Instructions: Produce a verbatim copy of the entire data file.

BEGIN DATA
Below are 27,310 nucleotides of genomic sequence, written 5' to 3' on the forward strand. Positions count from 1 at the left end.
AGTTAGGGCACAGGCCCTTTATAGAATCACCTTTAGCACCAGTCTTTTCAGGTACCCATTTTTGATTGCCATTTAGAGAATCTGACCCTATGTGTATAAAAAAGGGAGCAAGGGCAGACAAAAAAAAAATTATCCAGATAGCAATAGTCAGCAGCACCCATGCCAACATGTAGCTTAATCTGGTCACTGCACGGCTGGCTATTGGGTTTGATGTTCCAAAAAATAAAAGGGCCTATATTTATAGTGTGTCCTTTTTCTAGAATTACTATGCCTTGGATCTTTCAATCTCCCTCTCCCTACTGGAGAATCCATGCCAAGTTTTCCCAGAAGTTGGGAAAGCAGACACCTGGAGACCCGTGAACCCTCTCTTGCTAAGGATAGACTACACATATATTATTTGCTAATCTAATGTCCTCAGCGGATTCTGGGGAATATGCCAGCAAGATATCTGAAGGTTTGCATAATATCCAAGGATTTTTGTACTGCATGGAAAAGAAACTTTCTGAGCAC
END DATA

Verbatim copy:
Below are 27,310 nucleotides of genomic sequence, written 5' to 3' on the forward strand. Positions count from 1 at the left end.
AGTTAGGGCACAGGCCCTTTATAGAATCACCTTTAGCACCAGTCTTTTCAGGTACCCATTTTTGATTGCCATTTAGAGAATCTGACCCTATGTGTATAAAAAAGGGAGCAAGGGCAGACAAAAAAAAAATTATCCAGATAGCAATAGTCAGCAGCACCCATGCCAACATGTAGCTTAATCTGGTCACTGCACGGCTGGCTATTGGGTTTGATGTTCCAAAAAATAAAAGGGCCTATATTTATAGTGTGTCCTTTTTCTAGAATTACTATGCCTTGGATCTTTCAATCTCCCTCTCCCTACTGGAGAATCCATGCCAAGTTTTCCCAGAAGTTGGGAAAGCAGACACCTGGAGACCCGTGAACCCTCTCTTGCTAAGGATAGACTACACATATATTATTTGCTAATCTAATGTCCTCAGCGGATTCTGGGGAATATGCCAGCAAGATATCTGAAGGTTTGCATAATATCCAAGGATTTTTGTACTGCATGGAAAAGAAACTTTCTGAGCAC